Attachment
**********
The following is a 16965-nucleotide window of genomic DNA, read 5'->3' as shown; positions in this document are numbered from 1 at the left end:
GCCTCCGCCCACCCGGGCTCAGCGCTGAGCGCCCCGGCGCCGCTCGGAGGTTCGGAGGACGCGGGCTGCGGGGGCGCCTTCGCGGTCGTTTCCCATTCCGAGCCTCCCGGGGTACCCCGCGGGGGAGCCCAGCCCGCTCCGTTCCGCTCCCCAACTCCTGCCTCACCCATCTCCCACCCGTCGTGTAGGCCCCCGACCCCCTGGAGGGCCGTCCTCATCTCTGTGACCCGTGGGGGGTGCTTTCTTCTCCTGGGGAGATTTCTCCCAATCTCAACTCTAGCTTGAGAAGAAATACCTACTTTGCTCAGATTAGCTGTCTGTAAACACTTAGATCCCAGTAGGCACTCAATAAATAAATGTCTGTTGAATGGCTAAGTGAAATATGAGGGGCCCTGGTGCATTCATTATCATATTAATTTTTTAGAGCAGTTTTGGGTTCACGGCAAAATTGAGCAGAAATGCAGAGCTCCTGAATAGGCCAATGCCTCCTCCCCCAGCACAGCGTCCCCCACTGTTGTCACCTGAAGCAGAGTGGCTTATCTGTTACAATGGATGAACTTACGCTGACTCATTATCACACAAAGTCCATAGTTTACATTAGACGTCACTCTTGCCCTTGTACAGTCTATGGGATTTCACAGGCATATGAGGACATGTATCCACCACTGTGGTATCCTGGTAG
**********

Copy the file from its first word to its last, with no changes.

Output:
The following is a 16965-nucleotide window of genomic DNA, read 5'->3' as shown; positions in this document are numbered from 1 at the left end:
GCCTCCGCCCACCCGGGCTCAGCGCTGAGCGCCCCGGCGCCGCTCGGAGGTTCGGAGGACGCGGGCTGCGGGGGCGCCTTCGCGGTCGTTTCCCATTCCGAGCCTCCCGGGGTACCCCGCGGGGGAGCCCAGCCCGCTCCGTTCCGCTCCCCAACTCCTGCCTCACCCATCTCCCACCCGTCGTGTAGGCCCCCGACCCCCTGGAGGGCCGTCCTCATCTCTGTGACCCGTGGGGGGTGCTTTCTTCTCCTGGGGAGATTTCTCCCAATCTCAACTCTAGCTTGAGAAGAAATACCTACTTTGCTCAGATTAGCTGTCTGTAAACACTTAGATCCCAGTAGGCACTCAATAAATAAATGTCTGTTGAATGGCTAAGTGAAATATGAGGGGCCCTGGTGCATTCATTATCATATTAATTTTTTAGAGCAGTTTTGGGTTCACGGCAAAATTGAGCAGAAATGCAGAGCTCCTGAATAGGCCAATGCCTCCTCCCCCAGCACAGCGTCCCCCACTGTTGTCACCTGAAGCAGAGTGGCTTATCTGTTACAATGGATGAACTTACGCTGACTCATTATCACACAAAGTCCATAGTTTACATTAGACGTCACTCTTGCCCTTGTACAGTCTATGGGATTTCACAGGCATATGAGGACATGTATCCACCACTGTGGTATCCTGGTAG